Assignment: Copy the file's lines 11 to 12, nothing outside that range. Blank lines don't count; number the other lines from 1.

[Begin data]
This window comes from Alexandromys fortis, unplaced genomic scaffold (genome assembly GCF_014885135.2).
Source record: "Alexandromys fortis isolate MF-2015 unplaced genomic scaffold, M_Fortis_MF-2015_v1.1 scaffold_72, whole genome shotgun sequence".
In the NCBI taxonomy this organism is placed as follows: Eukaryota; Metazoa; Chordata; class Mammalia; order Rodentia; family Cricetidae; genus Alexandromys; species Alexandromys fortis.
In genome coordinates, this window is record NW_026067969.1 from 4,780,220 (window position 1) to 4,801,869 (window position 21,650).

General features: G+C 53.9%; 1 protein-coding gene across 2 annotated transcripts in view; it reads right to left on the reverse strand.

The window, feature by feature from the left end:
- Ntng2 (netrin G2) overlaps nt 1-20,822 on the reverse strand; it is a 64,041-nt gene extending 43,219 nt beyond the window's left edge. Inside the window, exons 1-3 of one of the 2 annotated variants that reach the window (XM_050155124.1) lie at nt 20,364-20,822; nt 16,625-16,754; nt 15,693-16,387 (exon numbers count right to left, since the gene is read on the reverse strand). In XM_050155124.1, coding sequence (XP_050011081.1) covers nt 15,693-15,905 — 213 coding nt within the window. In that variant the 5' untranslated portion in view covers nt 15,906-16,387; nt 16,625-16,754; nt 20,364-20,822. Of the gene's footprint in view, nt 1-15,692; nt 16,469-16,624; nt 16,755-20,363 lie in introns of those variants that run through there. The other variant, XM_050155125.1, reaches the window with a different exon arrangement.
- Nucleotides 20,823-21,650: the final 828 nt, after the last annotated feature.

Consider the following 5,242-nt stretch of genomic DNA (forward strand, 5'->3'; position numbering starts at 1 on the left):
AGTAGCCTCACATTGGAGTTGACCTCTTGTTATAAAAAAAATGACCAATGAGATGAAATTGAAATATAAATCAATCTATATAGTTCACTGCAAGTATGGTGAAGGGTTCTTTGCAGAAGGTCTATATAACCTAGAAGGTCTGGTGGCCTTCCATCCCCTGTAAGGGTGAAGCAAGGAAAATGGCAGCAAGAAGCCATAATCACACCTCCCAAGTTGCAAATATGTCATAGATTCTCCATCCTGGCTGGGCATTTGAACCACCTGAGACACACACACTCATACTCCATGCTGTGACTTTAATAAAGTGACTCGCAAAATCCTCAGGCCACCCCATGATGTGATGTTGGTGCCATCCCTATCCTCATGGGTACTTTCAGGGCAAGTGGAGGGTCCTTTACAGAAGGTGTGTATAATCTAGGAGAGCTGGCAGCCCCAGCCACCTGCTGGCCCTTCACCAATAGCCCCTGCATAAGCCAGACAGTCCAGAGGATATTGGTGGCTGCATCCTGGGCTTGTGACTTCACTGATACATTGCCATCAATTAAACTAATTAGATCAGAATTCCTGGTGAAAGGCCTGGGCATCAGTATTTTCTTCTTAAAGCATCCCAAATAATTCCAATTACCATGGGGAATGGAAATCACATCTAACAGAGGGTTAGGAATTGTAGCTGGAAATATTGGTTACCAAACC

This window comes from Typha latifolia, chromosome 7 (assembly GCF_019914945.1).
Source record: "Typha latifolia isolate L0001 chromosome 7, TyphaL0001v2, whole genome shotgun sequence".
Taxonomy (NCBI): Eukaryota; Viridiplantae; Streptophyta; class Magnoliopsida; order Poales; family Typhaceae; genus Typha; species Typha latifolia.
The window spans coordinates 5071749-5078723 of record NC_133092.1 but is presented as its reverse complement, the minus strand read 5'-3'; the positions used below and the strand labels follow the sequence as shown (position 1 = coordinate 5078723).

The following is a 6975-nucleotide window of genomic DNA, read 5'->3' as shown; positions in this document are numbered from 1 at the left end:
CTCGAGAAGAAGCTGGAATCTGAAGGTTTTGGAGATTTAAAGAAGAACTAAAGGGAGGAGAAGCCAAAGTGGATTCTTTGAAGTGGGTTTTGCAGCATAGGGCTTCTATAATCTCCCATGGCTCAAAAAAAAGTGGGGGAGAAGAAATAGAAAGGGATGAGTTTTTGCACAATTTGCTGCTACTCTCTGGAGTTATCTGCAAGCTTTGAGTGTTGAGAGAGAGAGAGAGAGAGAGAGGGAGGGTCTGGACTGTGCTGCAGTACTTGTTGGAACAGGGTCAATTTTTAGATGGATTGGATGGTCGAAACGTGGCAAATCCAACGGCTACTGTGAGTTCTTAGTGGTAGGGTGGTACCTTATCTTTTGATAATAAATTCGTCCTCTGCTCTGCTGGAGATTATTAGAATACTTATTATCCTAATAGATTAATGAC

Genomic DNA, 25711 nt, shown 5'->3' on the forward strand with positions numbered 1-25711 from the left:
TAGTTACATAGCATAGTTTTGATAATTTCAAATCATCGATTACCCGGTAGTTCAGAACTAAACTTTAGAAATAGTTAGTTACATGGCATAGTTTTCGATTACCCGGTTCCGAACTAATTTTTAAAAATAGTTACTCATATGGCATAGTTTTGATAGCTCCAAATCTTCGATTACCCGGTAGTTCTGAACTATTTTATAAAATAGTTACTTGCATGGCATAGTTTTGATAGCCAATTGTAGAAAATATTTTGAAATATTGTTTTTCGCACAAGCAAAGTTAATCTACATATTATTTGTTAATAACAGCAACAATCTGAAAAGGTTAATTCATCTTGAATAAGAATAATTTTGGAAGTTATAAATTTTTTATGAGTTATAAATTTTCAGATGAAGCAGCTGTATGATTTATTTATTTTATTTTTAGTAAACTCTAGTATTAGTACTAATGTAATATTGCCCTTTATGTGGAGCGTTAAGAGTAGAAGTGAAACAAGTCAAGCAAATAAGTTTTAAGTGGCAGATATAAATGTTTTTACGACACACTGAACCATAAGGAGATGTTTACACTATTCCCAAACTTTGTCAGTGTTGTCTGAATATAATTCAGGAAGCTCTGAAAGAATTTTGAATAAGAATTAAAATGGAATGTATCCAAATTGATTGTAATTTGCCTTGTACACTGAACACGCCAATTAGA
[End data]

This window comes from Typha latifolia, chromosome 7 (assembly GCF_019914945.1).
Source record: "Typha latifolia isolate L0001 chromosome 7, TyphaL0001v2, whole genome shotgun sequence".